Integrated Pest Management (IPM) in tomato crops
Integrated Pest Management (IPM) is of importance in tomato cultivation. Tomatoes are exceptionally susceptible to a range of formidable pests, including aphids, leafminers, mealybugs, caterpillars, plant bugs, spider mites and other pest mites, thrips, and whiteflies, which can swiftly devastate entire fields if left unchecked. Concurrently, bacterial and fungal diseases pose a continuous threat to tomato plants, potentially decimating yields. In this intricate and delicate dance between cultivation and nature's challenges, IPM emerges as a critical strategy. This approach combines various eco-friendly techniques to manage pests and diseases effectively while minimizing the use of synthetic chemical pesticides. By employing practices such as biological control, crop rotation, and careful monitoring, IPM not only preserves the health of tomato crops but also contributes to sustainable and environmentally responsible agriculture. In this context, we will explore the multifaceted importance of IPM alongside biological crop protection and bumblebee pollination in ensuring the resilience and productivity of tomato crops.
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Pests in tomato
Aphids pose a significant threat to tomato crops, with various species causing notable damage. The most common species on tomato are the Glasshouse potato aphid or Foxglove aphid (Aulacorthum solani) and the Potato aphid (Macrosiphum euphorbiae). To a lesser extent also the Peach potato aphid (Myzus persicae) and the Cotton aphid (Aphis gossypii) can be found in tomato. The Glasshouse potato aphid (Aulacorthum solani) has a particular affinity for tomato plants and can stunt their growth by extracting sap from the leaves and stems. Additionally, the Potato aphid (Macrosiphum euphorbiae) can cause distorted growth and leaf curling, aphids can transmit various viruses such as Potyvirus (potato virus Y) which can devastate tomato crops.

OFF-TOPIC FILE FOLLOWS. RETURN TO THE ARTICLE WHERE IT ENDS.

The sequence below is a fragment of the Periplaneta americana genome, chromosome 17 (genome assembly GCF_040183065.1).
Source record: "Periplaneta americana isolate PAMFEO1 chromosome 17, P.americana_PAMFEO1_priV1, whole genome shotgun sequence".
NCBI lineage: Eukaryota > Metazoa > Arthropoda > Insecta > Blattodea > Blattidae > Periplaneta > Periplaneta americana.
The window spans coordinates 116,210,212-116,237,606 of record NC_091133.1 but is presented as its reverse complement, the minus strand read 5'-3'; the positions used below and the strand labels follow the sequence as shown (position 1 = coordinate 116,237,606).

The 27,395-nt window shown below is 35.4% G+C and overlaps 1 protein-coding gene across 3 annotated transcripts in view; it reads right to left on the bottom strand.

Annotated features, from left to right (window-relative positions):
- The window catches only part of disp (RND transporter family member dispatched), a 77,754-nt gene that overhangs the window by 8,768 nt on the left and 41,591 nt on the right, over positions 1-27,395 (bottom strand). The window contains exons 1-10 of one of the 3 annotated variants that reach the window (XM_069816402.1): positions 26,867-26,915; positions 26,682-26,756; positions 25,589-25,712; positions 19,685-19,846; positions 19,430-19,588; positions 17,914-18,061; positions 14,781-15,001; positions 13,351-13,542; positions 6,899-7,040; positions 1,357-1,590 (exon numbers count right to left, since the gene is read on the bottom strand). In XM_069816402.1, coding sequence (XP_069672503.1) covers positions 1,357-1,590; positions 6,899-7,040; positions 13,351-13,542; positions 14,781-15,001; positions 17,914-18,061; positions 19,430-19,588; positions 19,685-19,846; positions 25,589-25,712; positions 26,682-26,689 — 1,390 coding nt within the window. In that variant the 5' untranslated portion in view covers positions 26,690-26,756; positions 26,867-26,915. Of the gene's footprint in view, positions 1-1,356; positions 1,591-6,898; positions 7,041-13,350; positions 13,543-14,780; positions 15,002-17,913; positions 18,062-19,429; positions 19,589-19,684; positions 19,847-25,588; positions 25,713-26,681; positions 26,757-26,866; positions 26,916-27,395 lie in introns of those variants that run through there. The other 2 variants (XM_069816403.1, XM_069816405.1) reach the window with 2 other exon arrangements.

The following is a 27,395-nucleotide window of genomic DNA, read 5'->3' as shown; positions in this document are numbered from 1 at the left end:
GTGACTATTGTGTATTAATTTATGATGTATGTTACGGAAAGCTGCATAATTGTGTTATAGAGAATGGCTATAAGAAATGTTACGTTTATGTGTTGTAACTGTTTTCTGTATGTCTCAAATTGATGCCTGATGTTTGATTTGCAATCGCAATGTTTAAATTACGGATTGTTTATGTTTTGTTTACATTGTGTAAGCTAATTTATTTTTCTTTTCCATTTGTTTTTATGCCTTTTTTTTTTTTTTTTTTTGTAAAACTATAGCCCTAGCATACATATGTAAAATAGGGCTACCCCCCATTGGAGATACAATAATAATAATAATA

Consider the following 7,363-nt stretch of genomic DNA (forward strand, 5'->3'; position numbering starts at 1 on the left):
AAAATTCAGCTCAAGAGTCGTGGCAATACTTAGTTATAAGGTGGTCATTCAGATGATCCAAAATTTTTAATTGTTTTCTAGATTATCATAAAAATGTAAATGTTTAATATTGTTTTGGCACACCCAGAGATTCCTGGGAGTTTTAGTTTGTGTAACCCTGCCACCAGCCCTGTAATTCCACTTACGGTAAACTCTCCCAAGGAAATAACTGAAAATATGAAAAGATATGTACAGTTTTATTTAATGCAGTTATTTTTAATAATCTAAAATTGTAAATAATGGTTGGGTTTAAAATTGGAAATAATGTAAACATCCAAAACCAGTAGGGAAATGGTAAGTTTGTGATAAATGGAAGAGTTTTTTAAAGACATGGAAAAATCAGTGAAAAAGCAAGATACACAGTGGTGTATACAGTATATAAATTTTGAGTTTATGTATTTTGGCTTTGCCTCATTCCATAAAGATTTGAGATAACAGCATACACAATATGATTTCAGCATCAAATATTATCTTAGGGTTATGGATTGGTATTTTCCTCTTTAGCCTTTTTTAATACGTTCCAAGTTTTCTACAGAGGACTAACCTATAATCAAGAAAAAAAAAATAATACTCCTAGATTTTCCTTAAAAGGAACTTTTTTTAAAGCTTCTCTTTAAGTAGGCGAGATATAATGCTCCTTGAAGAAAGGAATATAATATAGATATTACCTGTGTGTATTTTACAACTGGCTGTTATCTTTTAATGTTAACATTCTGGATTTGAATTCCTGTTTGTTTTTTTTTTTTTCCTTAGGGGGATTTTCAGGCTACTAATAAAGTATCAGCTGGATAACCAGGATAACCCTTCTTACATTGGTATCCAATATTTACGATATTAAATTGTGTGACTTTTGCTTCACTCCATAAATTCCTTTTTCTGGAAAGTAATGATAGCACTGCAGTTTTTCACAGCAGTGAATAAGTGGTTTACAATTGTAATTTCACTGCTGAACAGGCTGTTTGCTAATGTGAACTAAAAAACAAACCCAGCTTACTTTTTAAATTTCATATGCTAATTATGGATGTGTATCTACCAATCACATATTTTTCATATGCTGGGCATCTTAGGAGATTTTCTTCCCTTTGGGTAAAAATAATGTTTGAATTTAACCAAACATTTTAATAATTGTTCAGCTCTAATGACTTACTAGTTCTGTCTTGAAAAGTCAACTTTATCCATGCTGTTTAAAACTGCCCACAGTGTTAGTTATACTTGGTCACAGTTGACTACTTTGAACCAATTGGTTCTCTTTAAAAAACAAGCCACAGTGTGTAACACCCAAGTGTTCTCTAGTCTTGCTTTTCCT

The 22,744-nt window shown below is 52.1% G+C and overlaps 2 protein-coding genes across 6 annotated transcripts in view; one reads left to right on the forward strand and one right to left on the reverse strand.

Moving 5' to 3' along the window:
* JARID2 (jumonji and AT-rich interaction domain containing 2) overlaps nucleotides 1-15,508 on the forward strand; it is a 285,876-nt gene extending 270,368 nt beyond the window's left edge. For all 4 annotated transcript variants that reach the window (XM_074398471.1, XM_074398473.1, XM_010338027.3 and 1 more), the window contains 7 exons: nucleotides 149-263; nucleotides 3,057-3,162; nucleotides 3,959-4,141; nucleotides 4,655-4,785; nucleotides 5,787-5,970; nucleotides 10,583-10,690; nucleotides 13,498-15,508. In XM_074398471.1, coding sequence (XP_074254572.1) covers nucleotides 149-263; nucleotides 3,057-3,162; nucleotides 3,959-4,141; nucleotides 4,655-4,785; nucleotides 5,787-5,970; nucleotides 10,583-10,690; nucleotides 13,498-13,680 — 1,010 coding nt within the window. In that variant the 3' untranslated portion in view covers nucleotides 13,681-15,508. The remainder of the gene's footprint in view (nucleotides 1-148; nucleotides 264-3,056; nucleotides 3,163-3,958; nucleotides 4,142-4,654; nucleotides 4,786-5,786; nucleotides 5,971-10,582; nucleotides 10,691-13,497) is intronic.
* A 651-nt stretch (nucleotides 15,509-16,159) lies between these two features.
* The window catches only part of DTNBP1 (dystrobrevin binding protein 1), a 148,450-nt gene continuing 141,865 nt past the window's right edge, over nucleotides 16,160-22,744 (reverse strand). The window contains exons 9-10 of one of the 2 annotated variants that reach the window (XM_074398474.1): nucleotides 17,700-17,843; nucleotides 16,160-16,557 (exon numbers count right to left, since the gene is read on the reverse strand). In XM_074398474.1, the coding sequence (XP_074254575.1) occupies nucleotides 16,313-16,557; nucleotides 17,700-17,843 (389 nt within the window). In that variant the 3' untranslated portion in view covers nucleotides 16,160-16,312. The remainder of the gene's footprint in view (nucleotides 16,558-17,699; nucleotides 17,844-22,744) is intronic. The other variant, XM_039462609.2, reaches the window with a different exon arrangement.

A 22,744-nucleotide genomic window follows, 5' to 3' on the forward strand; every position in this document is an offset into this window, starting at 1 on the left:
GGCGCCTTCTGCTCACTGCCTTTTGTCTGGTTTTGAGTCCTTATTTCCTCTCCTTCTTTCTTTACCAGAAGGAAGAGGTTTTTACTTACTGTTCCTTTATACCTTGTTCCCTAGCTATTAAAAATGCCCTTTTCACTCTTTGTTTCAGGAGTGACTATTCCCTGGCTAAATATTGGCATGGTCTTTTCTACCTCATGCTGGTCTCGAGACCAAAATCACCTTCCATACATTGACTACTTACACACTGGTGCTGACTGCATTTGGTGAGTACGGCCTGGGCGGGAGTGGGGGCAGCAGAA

Leaf miners are a challenge to tomato crops, and several species stand out as significant pests. Tomato leaf miner (Liriomyza bryoniae), Pea leaf miner (Liriomyza huidobrensis), and American serpentine leaf miner (Liriomyza trifolii) are among the most notorious leaf miner species affecting tomatoes. These tiny insects lay their eggs in tomato leaves, and the larvae that hatch proceed to tunnel through the leaf tissue, creating distinctive winding mines that can severely damage the foliage. As a result, the plant's ability to photosynthesize and produce energy is compromised, leading to reduced yields and overall weakened tomato plants.
In some cases, mealybugs, and in particular the obscure mealybug (Pseudococcus viburni) can be a problem in tomato. These small, soft-bodied insects can be found mostly on the stems where they feed on the sap of tomato plants, causing stunted growth and yellowing of the leaves. Their waxy, cotton-like appearance makes them easily recognizable on the plant surfaces. Mealybug infestations can weaken tomato plants, reducing their ability to produce healthy fruits and impacting overall yields.
Caterpillars pose a significant threat to tomato crops, with several notorious species causing substantial damage. The tomato leaf miner moth (Tuta absoluta) is an increasing problem worldwide, it is devouring tomato foliage and inflicting significant harm to the entire plant. The Tomato looper (Chrysodeixis chalcites) feeds voraciously on tomato leaves, leading to defoliation and reduced plant vigour. The Tomato moth (Lacanobia oleracea) can cause both leaf and fruit damage, further exacerbating the yield loss. The Cotton bollworm (Helicoverpa armigera) and the Beet armyworm (Spodoptera exigua) also target tomatoes and can cause extensive fruit damage, leading to economic losses for growers. Tomato pinworm (Keiferia lycopersicella) is another formidable pest, tunnelling into tomato fruits making them susceptible to secondary infections.
Two-spotted spider mites (Tetranychus urticae) pose a significant threat in tomato crops. This notorious mite feeds on tomato plants by piercing the plant cells and extracting sap, leading to stippling, yellowing, and ultimately, reduced photosynthesis. These mites are particularly problematic in hot and dry conditions, and their rapid reproduction can result in widespread infestations that weaken tomato plants and hinder fruit production.
Thrips are notorious pests on tomato crops, especially Western flower thrips (Frankliniella occidentalis). These tiny insects feed on the tender parts of tomato plants, including leaves, stems, and fruits, causing stippling, discoloration, and distortion of the plant tissues. Thrips have piercing-sucking mouthparts that enable them to extract plant fluids, leading to reduced plant vigour and diminished fruit quality. On the fruit thrips feeding causes 'ghost rings’. Moreover, thrips can also transmit certain plant viruses, exacerbating the damage and posing further threats to tomato crops.